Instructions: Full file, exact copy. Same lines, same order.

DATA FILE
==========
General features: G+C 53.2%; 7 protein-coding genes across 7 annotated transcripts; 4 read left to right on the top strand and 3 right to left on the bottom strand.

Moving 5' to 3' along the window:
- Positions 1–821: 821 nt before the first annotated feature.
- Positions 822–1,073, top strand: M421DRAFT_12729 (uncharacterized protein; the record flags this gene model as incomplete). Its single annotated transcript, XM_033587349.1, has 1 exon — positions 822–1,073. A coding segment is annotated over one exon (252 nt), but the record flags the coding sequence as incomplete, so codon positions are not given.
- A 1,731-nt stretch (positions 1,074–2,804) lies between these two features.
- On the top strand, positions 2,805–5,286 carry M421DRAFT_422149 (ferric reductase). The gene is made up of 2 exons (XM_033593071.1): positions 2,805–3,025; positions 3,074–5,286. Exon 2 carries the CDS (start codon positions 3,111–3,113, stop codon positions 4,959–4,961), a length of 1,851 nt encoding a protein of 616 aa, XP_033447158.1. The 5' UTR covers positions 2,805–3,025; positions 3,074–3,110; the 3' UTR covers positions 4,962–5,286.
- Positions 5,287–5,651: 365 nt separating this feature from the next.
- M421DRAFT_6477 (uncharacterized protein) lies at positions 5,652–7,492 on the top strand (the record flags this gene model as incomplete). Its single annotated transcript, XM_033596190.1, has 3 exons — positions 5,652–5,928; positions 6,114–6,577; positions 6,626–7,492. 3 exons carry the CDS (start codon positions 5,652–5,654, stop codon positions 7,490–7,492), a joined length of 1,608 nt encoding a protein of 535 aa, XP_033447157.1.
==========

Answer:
General features: G+C 53.2%; 7 protein-coding genes across 7 annotated transcripts; 4 read left to right on the top strand and 3 right to left on the bottom strand.

Moving 5' to 3' along the window:
- Positions 1–821: 821 nt before the first annotated feature.
- Positions 822–1,073, top strand: M421DRAFT_12729 (uncharacterized protein; the record flags this gene model as incomplete). Its single annotated transcript, XM_033587349.1, has 1 exon — positions 822–1,073. A coding segment is annotated over one exon (252 nt), but the record flags the coding sequence as incomplete, so codon positions are not given.
- A 1,731-nt stretch (positions 1,074–2,804) lies between these two features.
- On the top strand, positions 2,805–5,286 carry M421DRAFT_422149 (ferric reductase). The gene is made up of 2 exons (XM_033593071.1): positions 2,805–3,025; positions 3,074–5,286. Exon 2 carries the CDS (start codon positions 3,111–3,113, stop codon positions 4,959–4,961), a length of 1,851 nt encoding a protein of 616 aa, XP_033447158.1. The 5' UTR covers positions 2,805–3,025; positions 3,074–3,110; the 3' UTR covers positions 4,962–5,286.
- Positions 5,287–5,651: 365 nt separating this feature from the next.
- M421DRAFT_6477 (uncharacterized protein) lies at positions 5,652–7,492 on the top strand (the record flags this gene model as incomplete). Its single annotated transcript, XM_033596190.1, has 3 exons — positions 5,652–5,928; positions 6,114–6,577; positions 6,626–7,492. 3 exons carry the CDS (start codon positions 5,652–5,654, stop codon positions 7,490–7,492), a joined length of 1,608 nt encoding a protein of 535 aa, XP_033447157.1.